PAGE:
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Critically endangered Amur leopard captured

A rare Amur leopard (Panthera pardus orientalis), one of only an estimated 30 left in the wild has been captured and health-checked by experts from a consortium of conservation organizations, before being released.

Representatives from a group of organizations, including the Russian Academy of Sciences Institute of Biology and Soils, the Wildlife Conservation Society (WCS) and the Zoological Society of London (ZSL) captured the female in a remote location in south-west Primorye as part of their work to save the critically endangered leopard. The animal was tranquilized and an extensive and high-tech medical examination undertaken by the veterinary team.

Alexei Kostyria, biologist from the Institute of Biology and Soils in Vladivostok and co-leader of the project, commented, “This capture represents a new benchmark in assessing health of wild animals in Russia. We have brought together top experts from Russia and around the world and taken state-of-the-art equipment deep into the taiga to conduct medical assessments of the Far Eastern leopard. We have an unprecedented level of collaboration and remarkable effort that is essential if we are to save this critically endangered leopard.”

Kostyria’s counterpart, John Goodrich of the Wildlife Conservation Society, commented, “Catching this female was a big step forward in our efforts to understand the status of this population, and to better define necessary conservation actions needed to conserve this population.”

There are estimated to be between 24 and 32 Amur leopards living in the wild, making this population the rarest big cat on the planet. The animals are found in a corner of the Russian Far East on the Chinese border, in an area where their range is restricted by human activity. As the wild population is so small, it is likely that inbreeding (breeding between close relatives) is taking place and it is important to find out if this is having damaging effects on the cats in order to plan conservation action for the future. The Wildlife Conservation Society and the Zoological Society of London are working with local organizations to initiate a wildlife health monitoring program involving leopards and other wildlife in the region.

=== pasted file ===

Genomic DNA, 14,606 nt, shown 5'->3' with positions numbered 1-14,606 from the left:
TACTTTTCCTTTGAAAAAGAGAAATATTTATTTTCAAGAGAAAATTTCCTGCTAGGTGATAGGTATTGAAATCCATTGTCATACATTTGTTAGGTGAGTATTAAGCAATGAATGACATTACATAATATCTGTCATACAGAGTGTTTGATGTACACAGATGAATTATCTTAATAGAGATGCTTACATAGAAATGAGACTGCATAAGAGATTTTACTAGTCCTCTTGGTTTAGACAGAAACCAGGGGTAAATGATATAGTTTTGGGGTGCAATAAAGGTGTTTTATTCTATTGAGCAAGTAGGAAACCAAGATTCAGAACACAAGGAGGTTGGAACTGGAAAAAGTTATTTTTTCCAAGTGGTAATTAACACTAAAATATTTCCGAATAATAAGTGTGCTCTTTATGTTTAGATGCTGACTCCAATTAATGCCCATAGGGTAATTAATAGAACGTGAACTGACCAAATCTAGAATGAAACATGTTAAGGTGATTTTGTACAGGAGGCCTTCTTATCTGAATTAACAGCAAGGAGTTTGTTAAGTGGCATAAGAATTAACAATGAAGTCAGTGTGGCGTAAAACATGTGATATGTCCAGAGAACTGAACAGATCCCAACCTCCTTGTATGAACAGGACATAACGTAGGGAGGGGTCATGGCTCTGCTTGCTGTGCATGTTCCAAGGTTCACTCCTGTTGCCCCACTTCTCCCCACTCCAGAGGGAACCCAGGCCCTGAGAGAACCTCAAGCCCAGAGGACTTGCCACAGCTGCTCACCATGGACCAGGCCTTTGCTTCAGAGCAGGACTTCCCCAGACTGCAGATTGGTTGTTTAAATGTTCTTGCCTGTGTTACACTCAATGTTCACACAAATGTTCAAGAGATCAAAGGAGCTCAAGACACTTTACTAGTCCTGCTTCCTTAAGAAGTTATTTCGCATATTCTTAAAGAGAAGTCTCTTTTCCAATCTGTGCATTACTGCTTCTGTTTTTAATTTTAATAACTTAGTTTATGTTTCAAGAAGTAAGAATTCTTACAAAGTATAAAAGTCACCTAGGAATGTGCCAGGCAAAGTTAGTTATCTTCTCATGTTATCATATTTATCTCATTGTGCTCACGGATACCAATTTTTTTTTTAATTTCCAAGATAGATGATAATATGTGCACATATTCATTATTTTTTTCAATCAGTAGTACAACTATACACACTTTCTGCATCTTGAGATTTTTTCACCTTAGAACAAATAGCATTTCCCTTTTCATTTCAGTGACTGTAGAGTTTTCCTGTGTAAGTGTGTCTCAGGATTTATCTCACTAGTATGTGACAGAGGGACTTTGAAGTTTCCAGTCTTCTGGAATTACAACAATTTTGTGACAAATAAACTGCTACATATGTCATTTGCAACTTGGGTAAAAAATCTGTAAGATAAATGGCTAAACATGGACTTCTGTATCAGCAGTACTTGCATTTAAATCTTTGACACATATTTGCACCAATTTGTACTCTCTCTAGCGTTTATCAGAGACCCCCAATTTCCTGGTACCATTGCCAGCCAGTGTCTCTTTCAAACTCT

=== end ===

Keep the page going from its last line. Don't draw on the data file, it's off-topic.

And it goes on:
Initial findings from the veterinary examination of the leopard include the presence of a heart murmur, which could be indicative of inbreeding depression. Remarkably given the remote location, the team was able to capture footage of the heart, using a portable sonogram device, which has already been sent out for review by heart specialists. Further results are expected once laboratory analysis has been carried out, which will provide more information about the reproductive condition of the leopard as well as any illnesses or parasites that she may have been suffering from.

The Wildlife Conservation Society - Since 1895, the Wildlife Conservation Society (WCS) has worked to save wildlife and wild lands around the globe. Today WCS has field staff at work in over 60 nations, protecting many of the last wild places left on our planet. To bring the mission home, the Bronx Zoo based WCS is distinguished as the only global conservation organization that also operates the world's largest system of urban wildlife parks, educating more than 4 million zoo and aquarium visitors each year about the importance of wildlife conservation.

Founded in 1826, the Zoological Society of London (ZSL) is an international scientific, conservation and educational charity: our key role is the conservation of animals and their habitats. ZSL runs London Zoo and Whipsnade Wild Animal Park, carries out scientific research in the Institute of Zoology and is actively involved in field conservation in other countries worldwide.

ZSL and WCS are key members of ALTA (the Amur Leopard and Tiger Alliance), a consortium of conservation organisations working in partnership to protect the Amur leopard and tiger; information on ALTA’s Amur leopard programme can be found at

The Amur leopard (Panthera pardus orientalis­), is listed as Critically Endangered on the IUCN Red List. There are currently estimated to be between 25 – 34 Amur leopards left in the wild, distributed in south-west Primorskii Krai, between Vladivostok and the Sino-Russian border. Male leopards can weigh up to 50kg, females as little as 35kg, and they are carnivorous, feeding mainly on deer. The leopard inhabits mixed forest environments and has long fur to help it withstand the freezing weather.

There are currently approximately 130 Amur leopards held in zoos throughout Europe and Russia; all are part of a conservation breeding programme coordinated by ZSL and Moscow Zoo.

Funding for the capture and medical assessment work was provided by the National Fish and Wildlife Foundation’s Save the Tiger Fund, the Homeland Fund, the Darwin Initiative, the Lucie Bergers Foundation, The US Fish and Wildlife Service’s Rhino-Tiger Fund, AMUR, and Wildlife Vets International. The Darwin Initiative is a small grants programme that aims to promote biodiversity conservation and sustainable use of resources around the world. The Initiative is funded and administered by the UK Department for Environment, Food and Rural Affairs, (Defra).

Stephen Sautner | EurekAlert!
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